Aside from Pacioretty, Montreal does not have a lot of forwards who have as formidable a shot as Vanek. This is partially why its power play is built around defensemen Subban and Andrei Markov; both are marksmen who can provide firepower from the point. If opponents are forced to press this defensive pair near the blue line, it opens up space below the circles.
And with Vanek on the roster, the dynamic changes for opponents because they now have equal concern down low and up high. Vanek has good hands, and when the puck is around the net he knows how to deposit it. He will not burn you with his speed, but he can get to his spots on the ice and produce a quality scoring chance. He is an offensive-centric player. Vanek joined the team as they were finishing up their Western road trip, and in two games he registered an average of 16:44 time on ice and recorded four shots.
There are murmurings that Montreal is a pit stop on Vanek’s pilgrimage to Minnesota, and there were games with the Islanders where Vanek looked disengaged. He was not so much inert as apathetic. His inconsistency was evident on a game-to-game basis, and with the margin of error thin in Montreal as the regular season winds down, that vice pops up as a big concern with the playoffs looming. However, Vanek is playing to get the biggest possible contract when he becomes a free agent this July, so if he is not motivated now, then you have to wonder whether a smart front office like Minnesota will clamber to dole out $7-8 million for him.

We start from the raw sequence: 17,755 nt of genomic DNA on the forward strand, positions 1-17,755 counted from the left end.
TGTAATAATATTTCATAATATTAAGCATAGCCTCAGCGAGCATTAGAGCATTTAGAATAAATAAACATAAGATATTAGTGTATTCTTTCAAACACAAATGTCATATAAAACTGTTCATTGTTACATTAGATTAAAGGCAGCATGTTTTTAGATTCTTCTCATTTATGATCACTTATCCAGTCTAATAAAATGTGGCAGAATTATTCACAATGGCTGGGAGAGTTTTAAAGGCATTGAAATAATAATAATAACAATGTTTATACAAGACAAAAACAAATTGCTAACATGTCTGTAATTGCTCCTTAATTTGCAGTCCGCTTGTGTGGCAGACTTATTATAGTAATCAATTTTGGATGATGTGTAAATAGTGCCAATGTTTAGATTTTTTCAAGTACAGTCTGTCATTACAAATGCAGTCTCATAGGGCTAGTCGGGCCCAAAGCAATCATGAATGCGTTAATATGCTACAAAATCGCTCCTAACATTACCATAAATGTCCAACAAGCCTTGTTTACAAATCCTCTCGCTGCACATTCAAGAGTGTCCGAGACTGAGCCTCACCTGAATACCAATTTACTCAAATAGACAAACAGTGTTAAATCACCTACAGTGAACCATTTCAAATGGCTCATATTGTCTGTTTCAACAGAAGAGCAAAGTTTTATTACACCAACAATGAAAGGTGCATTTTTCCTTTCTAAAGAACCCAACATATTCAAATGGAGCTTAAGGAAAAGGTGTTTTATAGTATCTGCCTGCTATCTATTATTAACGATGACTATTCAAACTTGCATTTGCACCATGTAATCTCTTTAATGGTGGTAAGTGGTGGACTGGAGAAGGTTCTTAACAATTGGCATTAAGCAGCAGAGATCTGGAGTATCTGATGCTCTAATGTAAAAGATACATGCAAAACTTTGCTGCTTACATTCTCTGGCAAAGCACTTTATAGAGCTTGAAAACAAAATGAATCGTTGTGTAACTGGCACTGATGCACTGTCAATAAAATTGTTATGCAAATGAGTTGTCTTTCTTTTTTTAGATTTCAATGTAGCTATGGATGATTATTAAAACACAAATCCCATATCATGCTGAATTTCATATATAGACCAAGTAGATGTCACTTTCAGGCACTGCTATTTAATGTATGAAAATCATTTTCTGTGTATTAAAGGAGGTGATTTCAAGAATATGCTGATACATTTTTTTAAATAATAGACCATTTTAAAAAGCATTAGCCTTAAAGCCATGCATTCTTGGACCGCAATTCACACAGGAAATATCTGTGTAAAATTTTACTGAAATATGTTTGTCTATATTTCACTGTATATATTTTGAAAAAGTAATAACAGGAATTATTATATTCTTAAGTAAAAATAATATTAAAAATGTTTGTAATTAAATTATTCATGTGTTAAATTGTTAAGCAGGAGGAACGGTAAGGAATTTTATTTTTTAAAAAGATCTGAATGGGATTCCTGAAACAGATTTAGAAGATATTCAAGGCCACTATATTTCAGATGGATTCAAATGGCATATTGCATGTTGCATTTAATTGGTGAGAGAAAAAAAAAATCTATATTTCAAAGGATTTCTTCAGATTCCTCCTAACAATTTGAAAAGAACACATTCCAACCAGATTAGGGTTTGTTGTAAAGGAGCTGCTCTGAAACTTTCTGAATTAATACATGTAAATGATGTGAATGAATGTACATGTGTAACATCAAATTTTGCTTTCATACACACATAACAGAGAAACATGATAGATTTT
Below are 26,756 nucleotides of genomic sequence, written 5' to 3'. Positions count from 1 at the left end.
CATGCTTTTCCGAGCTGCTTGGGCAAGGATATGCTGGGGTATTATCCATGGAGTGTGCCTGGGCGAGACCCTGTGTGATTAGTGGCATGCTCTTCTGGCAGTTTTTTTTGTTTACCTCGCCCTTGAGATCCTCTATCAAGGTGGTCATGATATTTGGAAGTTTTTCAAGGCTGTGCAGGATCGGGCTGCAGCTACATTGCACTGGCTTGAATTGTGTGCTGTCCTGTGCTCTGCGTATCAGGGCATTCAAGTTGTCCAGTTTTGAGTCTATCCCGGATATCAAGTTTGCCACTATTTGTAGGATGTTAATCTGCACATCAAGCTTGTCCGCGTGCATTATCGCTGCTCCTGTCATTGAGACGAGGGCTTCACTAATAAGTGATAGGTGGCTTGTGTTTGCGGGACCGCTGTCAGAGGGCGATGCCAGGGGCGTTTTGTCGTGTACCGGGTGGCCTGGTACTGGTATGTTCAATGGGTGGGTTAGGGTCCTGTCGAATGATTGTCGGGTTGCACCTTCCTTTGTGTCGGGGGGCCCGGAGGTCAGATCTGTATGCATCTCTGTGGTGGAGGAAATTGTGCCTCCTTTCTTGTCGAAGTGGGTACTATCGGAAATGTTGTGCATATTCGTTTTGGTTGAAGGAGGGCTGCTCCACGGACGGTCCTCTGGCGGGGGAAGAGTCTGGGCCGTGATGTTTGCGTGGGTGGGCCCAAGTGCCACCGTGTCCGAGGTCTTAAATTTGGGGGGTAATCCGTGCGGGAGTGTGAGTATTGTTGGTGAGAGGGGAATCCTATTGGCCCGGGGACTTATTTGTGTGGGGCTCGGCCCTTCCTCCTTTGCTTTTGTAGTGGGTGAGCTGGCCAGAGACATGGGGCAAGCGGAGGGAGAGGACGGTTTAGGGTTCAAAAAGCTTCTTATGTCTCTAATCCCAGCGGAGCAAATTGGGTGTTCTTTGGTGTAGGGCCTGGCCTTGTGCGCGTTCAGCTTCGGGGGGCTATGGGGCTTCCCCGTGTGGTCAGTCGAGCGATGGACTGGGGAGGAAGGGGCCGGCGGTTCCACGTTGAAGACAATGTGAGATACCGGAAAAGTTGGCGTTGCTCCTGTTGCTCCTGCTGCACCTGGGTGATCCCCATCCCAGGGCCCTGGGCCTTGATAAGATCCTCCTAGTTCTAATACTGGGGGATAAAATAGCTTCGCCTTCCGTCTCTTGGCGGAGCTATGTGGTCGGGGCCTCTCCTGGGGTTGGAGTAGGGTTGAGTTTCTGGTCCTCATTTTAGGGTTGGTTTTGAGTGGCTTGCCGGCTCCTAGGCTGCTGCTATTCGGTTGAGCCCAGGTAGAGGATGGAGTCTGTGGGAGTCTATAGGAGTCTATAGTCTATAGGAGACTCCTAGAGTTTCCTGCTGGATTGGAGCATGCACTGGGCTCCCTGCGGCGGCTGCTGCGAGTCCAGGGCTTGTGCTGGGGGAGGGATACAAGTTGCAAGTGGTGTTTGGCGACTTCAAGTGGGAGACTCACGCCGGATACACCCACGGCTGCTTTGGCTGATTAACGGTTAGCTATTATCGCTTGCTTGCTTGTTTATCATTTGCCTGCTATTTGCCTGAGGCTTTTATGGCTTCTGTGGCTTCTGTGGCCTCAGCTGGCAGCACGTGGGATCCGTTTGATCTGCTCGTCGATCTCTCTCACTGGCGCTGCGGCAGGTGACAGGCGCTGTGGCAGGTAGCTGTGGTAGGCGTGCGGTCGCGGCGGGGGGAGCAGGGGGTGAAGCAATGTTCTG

The postseason implications of Vanek joining Montreal are the most fascinating. The playoffs are a different animal than the regular season. Montreal will likely make the playoffs, and Vanek’s contribution with the raised stakes is what the Canadiens are counting on.
Vanek has played in 36 playoff games and his numbers are decent: 15 goals and five assists. In the Buffalo Sabres’ 2011 quarterfinals series against the Philadelphia Flyers, Vanek scored five goals in seven games. Also, that effort was on 25 percent shooting against Ilya Bryzgalov. Vanek’s numbers preceding that series had been more modest, and, likely, the sample size is small enough that it is hard to draw any conclusions. Still, the postseason is a combative, physical, hyper-intense slugfest, and back pressure is a requisite. Will Vanek play two-way hockey? Will he win the one-on-one battles? Will his inability to consistently generate his own offense manifest itself in an ugly way in the playoffs?
Vanek’s game shines when he has room to operate and when he is around the paint. But his game is more linear than people realize – he is a straight-line player. While Vanek has some creativity as a playmaker – you do not get 32 assists by accident — he is not a trigonometric, master-of-the-angles savant like Patrick Kane or Nicklas Backstrom.
What Vanek brings to Montreal is an easing of the scoring burden for Pacioretty and Subban. Vanek’s 21 goals so far this season immediately make him the Canadiens’ second-leading goal scorer. A dynamic winger allows for important spacing in the offensive zone and in transition because defenses will have to bend to try to restrict the shooter racing up the outside.
Montreal is a structured team that attacks in layers, and moves efficiently in transition. Vanek will be a boon to that. Montreal has good net drive on the rush, which will allow for the seam pass to Vanek for a one-timer. But Vanek’s undistinguished defensive play — too often he chases the puck carrier but does not disrupt him – presents a big question mark for when he is playing crunch-time minutes for Montreal in the playoffs. For now, he solidifies the Canadiens’ second scoring line. The rest is to be determined.
Sam Hitchcock writes extensively about the NHL and is the founder and writer of intelligenthockey.com. You can follow him on Twitter @IntelligHockey.